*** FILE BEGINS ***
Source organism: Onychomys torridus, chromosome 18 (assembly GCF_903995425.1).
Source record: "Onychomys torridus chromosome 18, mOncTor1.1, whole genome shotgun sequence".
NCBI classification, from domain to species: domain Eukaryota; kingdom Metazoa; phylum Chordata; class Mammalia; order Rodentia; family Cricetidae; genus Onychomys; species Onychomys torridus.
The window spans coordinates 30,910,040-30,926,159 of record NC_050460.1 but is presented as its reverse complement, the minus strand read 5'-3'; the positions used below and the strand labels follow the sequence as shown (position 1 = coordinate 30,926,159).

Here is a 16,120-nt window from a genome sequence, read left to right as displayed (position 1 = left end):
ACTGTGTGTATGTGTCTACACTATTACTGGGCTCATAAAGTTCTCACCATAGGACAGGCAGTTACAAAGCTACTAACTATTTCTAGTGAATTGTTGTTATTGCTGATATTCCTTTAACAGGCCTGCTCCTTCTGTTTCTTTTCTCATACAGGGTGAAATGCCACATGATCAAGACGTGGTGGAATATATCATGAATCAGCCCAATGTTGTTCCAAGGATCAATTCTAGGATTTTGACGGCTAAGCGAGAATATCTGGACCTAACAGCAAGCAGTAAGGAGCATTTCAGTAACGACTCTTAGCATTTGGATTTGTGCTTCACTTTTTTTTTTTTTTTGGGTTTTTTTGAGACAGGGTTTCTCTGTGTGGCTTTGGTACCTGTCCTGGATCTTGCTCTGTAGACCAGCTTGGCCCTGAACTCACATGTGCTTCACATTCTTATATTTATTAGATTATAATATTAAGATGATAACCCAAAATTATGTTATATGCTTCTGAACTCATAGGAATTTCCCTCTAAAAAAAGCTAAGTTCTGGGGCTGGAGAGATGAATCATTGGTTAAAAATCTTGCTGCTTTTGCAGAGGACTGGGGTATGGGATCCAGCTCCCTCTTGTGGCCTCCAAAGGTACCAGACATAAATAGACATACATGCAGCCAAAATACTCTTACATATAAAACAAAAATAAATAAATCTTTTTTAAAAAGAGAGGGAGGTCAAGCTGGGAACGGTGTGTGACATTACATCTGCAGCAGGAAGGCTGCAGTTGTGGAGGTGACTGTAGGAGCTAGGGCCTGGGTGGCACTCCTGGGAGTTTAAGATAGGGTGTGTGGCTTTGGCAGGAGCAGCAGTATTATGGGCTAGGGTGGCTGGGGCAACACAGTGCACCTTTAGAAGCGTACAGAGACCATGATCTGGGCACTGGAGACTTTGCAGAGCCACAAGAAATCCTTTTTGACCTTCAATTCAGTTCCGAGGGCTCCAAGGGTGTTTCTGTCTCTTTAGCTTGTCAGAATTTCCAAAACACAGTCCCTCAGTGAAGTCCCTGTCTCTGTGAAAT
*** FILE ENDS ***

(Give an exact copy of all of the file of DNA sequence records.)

Source organism: Onychomys torridus, chromosome 18 (assembly GCF_903995425.1).
Source record: "Onychomys torridus chromosome 18, mOncTor1.1, whole genome shotgun sequence".
NCBI classification, from domain to species: domain Eukaryota; kingdom Metazoa; phylum Chordata; class Mammalia; order Rodentia; family Cricetidae; genus Onychomys; species Onychomys torridus.
The window spans coordinates 30,910,040-30,926,159 of record NC_050460.1 but is presented as its reverse complement, the minus strand read 5'-3'; the positions used below and the strand labels follow the sequence as shown (position 1 = coordinate 30,926,159).

Here is a 16,120-nt window from a genome sequence, read left to right as displayed (position 1 = left end):
ACTGTGTGTATGTGTCTACACTATTACTGGGCTCATAAAGTTCTCACCATAGGACAGGCAGTTACAAAGCTACTAACTATTTCTAGTGAATTGTTGTTATTGCTGATATTCCTTTAACAGGCCTGCTCCTTCTGTTTCTTTTCTCATACAGGGTGAAATGCCACATGATCAAGACGTGGTGGAATATATCATGAATCAGCCCAATGTTGTTCCAAGGATCAATTCTAGGATTTTGACGGCTAAGCGAGAATATCTGGACCTAACAGCAAGCAGTAAGGAGCATTTCAGTAACGACTCTTAGCATTTGGATTTGTGCTTCACTTTTTTTTTTTTTTTGGGTTTTTTTGAGACAGGGTTTCTCTGTGTGGCTTTGGTACCTGTCCTGGATCTTGCTCTGTAGACCAGCTTGGCCCTGAACTCACATGTGCTTCACATTCTTATATTTATTAGATTATAATATTAAGATGATAACCCAAAATTATGTTATATGCTTCTGAACTCATAGGAATTTCCCTCTAAAAAAAGCTAAGTTCTGGGGCTGGAGAGATGAATCATTGGTTAAAAATCTTGCTGCTTTTGCAGAGGACTGGGGTATGGGATCCAGCTCCCTCTTGTGGCCTCCAAAGGTACCAGACATAAATAGACATACATGCAGCCAAAATACTCTTACATATAAAACAAAAATAAATAAATCTTTTTTAAAAAGAGAGGGAGGTCAAGCTGGGAACGGTGTGTGACATTACATCTGCAGCAGGAAGGCTGCAGTTGTGGAGGTGACTGTAGGAGCTAGGGCCTGGGTGGCACTCCTGGGAGTTTAAGATAGGGTGTGTGGCTTTGGCAGGAGCAGCAGTATTATGGGCTAGGGTGGCTGGGGCAACACAGTGCACCTTTAGAAGCGTACAGAGACCATGATCTGGGCACTGGAGACTTTGCAGAGCCACAAGAAATCCTTTTTGACCTTCAATTCAGTTCCGAGGGCTCCAAGGGTGTTTCTGTCTCTTTAGCTTGTCAGAATTTCCAAAACACAGTCCCTCAGTGAAGTCCCTGTCTCTGTGAAAT